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I currently use BerkeleyDB as an embedded database
a decision which was initially brought on by learning that Google used BerkeleyDB for their universal sign-on feature.

Lustre looks impressive, but their white paper shows speeds of 800 files created per second, as a good number.  However, BerkeleyDB on my mac mini does 200,000 row creations per second, and can be used as a distributed file system.

I'm having I/O scalability issues with BerkeleyDB on one machine, and about to implement their distributed replication feature (and go multi-machine), which in effect makes it work like a distributed file system, but with local access speeds.  That's why I was looking at Lustre.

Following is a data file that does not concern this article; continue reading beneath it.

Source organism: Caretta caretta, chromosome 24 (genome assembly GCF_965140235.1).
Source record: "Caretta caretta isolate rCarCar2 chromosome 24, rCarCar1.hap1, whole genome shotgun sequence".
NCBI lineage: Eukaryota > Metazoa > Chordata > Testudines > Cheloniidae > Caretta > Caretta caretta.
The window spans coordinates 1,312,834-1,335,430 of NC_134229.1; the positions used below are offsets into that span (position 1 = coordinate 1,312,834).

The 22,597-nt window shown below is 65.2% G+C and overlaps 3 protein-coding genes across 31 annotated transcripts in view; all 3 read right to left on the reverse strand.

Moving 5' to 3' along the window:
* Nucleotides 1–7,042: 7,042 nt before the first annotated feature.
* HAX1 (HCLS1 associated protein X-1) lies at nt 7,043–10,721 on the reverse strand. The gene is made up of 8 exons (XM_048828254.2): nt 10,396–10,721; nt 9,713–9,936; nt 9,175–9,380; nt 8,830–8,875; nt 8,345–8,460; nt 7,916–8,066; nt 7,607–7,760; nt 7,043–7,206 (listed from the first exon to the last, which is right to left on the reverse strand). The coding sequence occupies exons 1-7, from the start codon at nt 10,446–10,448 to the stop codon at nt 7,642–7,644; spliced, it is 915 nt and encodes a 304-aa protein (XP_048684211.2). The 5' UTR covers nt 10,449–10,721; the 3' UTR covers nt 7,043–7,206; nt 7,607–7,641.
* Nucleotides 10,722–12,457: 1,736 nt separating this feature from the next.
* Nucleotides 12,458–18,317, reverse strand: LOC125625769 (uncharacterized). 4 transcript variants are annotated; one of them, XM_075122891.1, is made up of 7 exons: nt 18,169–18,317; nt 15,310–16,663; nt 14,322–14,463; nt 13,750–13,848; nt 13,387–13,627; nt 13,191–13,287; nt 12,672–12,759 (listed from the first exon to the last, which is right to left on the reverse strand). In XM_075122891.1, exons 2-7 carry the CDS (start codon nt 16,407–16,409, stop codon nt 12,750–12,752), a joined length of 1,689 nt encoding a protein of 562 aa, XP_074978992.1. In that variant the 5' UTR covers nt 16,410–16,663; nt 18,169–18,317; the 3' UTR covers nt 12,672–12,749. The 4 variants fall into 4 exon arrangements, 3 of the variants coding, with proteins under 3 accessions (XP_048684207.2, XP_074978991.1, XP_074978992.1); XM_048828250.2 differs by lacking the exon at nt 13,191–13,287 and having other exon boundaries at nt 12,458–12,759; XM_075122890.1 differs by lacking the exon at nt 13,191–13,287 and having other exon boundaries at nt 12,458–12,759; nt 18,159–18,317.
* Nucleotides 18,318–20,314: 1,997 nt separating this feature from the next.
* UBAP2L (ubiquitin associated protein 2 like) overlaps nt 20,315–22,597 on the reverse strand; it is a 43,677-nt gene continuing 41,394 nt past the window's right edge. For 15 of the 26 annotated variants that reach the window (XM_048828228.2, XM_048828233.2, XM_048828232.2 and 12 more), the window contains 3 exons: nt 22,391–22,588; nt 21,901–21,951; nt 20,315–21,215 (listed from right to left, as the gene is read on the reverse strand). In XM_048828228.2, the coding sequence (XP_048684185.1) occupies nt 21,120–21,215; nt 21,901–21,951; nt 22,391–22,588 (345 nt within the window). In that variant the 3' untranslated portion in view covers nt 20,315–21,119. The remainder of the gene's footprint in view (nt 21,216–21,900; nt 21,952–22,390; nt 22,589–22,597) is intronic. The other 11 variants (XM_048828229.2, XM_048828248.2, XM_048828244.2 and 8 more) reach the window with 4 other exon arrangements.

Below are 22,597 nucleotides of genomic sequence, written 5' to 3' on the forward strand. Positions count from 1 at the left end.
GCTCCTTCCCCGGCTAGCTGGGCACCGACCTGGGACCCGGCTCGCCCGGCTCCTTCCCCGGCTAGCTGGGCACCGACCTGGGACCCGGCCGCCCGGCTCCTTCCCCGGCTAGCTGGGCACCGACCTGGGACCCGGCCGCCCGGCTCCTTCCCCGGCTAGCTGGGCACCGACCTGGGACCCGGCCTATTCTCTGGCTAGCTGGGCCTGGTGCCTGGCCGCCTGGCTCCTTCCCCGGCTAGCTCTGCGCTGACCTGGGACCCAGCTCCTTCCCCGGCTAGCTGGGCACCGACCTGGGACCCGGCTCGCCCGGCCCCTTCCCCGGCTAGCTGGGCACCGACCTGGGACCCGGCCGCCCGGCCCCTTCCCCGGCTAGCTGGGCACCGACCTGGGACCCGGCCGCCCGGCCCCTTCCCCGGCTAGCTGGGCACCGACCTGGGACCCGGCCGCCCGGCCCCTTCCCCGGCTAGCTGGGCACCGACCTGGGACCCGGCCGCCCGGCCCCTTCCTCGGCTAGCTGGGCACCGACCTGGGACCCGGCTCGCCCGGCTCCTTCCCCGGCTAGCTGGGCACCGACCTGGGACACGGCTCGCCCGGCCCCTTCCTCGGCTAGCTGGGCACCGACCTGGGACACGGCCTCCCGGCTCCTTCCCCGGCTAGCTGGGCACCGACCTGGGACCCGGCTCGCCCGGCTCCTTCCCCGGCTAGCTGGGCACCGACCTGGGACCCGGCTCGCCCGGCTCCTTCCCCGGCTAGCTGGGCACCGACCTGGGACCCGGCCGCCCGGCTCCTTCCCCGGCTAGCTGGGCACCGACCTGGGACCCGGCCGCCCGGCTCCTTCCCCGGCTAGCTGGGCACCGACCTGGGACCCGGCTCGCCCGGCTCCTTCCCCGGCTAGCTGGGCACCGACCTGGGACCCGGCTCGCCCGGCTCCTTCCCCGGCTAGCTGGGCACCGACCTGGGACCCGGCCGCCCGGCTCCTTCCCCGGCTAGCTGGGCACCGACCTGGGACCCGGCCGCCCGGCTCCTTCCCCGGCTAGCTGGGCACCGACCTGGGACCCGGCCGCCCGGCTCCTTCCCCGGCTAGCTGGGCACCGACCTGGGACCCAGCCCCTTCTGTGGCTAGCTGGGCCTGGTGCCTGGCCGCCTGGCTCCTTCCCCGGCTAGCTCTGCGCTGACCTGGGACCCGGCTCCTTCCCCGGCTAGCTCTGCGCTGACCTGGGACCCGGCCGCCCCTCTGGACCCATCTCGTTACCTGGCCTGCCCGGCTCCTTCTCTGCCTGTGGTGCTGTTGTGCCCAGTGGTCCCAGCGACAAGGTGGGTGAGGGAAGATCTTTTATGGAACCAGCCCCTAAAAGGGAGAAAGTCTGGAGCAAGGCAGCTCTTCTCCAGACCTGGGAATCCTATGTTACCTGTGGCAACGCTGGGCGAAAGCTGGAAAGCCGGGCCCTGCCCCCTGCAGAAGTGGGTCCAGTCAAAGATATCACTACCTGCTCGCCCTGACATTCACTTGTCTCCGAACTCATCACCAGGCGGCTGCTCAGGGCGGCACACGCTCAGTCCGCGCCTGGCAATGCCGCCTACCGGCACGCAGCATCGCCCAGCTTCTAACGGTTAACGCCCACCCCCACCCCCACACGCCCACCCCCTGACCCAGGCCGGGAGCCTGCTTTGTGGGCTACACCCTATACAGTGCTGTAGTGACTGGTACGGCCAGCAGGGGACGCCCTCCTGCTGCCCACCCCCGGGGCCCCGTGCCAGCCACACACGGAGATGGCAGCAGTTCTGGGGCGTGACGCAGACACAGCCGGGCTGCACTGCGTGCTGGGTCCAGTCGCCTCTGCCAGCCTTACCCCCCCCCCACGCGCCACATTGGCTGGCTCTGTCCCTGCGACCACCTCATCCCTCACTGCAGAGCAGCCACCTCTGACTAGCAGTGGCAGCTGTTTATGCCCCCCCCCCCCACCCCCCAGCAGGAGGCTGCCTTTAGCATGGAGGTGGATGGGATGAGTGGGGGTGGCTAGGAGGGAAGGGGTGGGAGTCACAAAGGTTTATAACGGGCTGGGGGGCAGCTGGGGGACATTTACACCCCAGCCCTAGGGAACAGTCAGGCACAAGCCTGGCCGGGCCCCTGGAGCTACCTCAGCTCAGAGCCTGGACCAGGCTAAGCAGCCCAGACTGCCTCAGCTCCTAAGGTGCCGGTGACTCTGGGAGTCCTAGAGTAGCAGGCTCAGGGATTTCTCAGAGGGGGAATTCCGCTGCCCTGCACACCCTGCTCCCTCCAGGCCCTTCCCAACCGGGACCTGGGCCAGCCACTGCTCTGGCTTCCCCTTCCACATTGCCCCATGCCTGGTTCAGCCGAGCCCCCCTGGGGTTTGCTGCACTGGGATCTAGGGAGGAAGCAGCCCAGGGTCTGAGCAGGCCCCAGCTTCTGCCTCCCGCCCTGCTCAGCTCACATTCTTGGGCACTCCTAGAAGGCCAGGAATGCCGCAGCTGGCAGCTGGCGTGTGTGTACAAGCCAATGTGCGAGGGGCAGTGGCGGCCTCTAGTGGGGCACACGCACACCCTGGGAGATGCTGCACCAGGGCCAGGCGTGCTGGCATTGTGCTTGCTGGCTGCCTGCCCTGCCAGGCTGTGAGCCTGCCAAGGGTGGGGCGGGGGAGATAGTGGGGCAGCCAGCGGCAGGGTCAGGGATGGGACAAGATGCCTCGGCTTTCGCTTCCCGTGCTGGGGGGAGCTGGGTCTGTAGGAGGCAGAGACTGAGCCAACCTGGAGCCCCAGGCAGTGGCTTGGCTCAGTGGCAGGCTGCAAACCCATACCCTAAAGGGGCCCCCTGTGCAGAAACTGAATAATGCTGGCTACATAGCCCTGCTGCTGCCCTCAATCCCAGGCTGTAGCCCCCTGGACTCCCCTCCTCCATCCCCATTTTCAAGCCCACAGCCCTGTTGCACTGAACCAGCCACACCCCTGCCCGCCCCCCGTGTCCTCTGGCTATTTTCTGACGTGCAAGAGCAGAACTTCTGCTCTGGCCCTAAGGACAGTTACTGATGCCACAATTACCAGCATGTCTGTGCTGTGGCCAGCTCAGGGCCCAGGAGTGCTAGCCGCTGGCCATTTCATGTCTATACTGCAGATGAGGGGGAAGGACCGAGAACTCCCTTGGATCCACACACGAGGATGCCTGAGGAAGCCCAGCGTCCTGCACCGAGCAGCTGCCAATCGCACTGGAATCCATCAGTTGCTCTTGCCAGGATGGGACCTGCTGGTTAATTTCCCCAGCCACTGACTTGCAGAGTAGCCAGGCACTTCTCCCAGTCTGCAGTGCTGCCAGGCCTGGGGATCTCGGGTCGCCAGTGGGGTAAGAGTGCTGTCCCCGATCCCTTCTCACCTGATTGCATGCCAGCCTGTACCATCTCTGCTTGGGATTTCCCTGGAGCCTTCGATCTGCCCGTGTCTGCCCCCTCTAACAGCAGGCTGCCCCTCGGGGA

The key feature difference between BerkeleyDB and Lustre is that BerkeleyDB has a complete copy of all the data on each computer, making it not a viable solution for massive sized database applications.  However, if you have < 1TB (ie, one disk) of total possible data, it seems to me that a replicated local key/value database is the fastest solution.

I haven't found much discussion of people using this kind of technology for highly scalabable web sites.  

Over the years, I've had extremely good performance results with dbm files, and have found that nothing beats local data, access through C APIs, and btree or hash table implementations.  I have never tried replicated/redundant versions of this approach, and I'm curious if others have, and what your experience has been.